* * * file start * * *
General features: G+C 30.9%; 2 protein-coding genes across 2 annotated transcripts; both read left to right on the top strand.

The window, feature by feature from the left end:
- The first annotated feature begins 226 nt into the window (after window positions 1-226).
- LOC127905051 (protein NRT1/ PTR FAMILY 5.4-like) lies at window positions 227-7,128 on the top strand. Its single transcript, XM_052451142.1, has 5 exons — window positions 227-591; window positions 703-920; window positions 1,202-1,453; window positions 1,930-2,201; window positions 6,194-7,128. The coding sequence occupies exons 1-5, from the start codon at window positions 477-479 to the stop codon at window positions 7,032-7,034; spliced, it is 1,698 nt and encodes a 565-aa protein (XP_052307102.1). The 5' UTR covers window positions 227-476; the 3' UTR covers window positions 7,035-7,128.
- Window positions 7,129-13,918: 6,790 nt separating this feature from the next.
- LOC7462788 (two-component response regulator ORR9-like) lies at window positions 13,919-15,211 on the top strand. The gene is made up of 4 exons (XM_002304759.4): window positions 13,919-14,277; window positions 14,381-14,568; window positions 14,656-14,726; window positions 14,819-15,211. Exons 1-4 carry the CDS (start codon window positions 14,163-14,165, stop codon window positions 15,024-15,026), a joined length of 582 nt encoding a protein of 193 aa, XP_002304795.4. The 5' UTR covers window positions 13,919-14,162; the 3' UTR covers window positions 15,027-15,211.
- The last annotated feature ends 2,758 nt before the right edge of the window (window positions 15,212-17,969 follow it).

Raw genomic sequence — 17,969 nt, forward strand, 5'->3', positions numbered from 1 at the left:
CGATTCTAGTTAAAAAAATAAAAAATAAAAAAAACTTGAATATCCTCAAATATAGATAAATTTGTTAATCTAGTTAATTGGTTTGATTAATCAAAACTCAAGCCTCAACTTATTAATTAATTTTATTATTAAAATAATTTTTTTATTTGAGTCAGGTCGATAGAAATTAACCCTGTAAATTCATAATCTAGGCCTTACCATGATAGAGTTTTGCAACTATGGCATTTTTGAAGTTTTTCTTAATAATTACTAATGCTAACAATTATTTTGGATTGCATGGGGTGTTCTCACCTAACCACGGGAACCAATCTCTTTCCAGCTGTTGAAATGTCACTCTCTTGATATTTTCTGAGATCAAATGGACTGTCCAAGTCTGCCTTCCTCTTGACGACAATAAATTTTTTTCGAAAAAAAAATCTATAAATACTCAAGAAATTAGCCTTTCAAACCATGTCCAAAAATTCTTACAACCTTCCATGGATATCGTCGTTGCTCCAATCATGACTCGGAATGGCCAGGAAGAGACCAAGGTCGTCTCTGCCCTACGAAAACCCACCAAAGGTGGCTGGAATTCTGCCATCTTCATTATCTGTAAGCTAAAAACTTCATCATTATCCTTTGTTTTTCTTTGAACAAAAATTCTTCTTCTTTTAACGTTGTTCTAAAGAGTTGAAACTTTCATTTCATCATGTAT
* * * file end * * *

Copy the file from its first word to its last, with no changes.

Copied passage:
General features: G+C 30.9%; 2 protein-coding genes across 2 annotated transcripts; both read left to right on the top strand.

The window, feature by feature from the left end:
- The first annotated feature begins 226 nt into the window (after window positions 1-226).
- LOC127905051 (protein NRT1/ PTR FAMILY 5.4-like) lies at window positions 227-7,128 on the top strand. Its single transcript, XM_052451142.1, has 5 exons — window positions 227-591; window positions 703-920; window positions 1,202-1,453; window positions 1,930-2,201; window positions 6,194-7,128. The coding sequence occupies exons 1-5, from the start codon at window positions 477-479 to the stop codon at window positions 7,032-7,034; spliced, it is 1,698 nt and encodes a 565-aa protein (XP_052307102.1). The 5' UTR covers window positions 227-476; the 3' UTR covers window positions 7,035-7,128.
- Window positions 7,129-13,918: 6,790 nt separating this feature from the next.
- LOC7462788 (two-component response regulator ORR9-like) lies at window positions 13,919-15,211 on the top strand. The gene is made up of 4 exons (XM_002304759.4): window positions 13,919-14,277; window positions 14,381-14,568; window positions 14,656-14,726; window positions 14,819-15,211. Exons 1-4 carry the CDS (start codon window positions 14,163-14,165, stop codon window positions 15,024-15,026), a joined length of 582 nt encoding a protein of 193 aa, XP_002304795.4. The 5' UTR covers window positions 13,919-14,162; the 3' UTR covers window positions 15,027-15,211.
- The last annotated feature ends 2,758 nt before the right edge of the window (window positions 15,212-17,969 follow it).

Raw genomic sequence — 17,969 nt, forward strand, 5'->3', positions numbered from 1 at the left:
CGATTCTAGTTAAAAAAATAAAAAATAAAAAAAACTTGAATATCCTCAAATATAGATAAATTTGTTAATCTAGTTAATTGGTTTGATTAATCAAAACTCAAGCCTCAACTTATTAATTAATTTTATTATTAAAATAATTTTTTTATTTGAGTCAGGTCGATAGAAATTAACCCTGTAAATTCATAATCTAGGCCTTACCATGATAGAGTTTTGCAACTATGGCATTTTTGAAGTTTTTCTTAATAATTACTAATGCTAACAATTATTTTGGATTGCATGGGGTGTTCTCACCTAACCACGGGAACCAATCTCTTTCCAGCTGTTGAAATGTCACTCTCTTGATATTTTCTGAGATCAAATGGACTGTCCAAGTCTGCCTTCCTCTTGACGACAATAAATTTTTTTCGAAAAAAAAATCTATAAATACTCAAGAAATTAGCCTTTCAAACCATGTCCAAAAATTCTTACAACCTTCCATGGATATCGTCGTTGCTCCAATCATGACTCGGAATGGCCAGGAAGAGACCAAGGTCGTCTCTGCCCTACGAAAACCCACCAAAGGTGGCTGGAATTCTGCCATCTTCATTATCTGTAAGCTAAAAACTTCATCATTATCCTTTGTTTTTCTTTGAACAAAAATTCTTCTTCTTTTAACGTTGTTCTAAAGAGTTGAAACTTTCATTTCATCATGTAT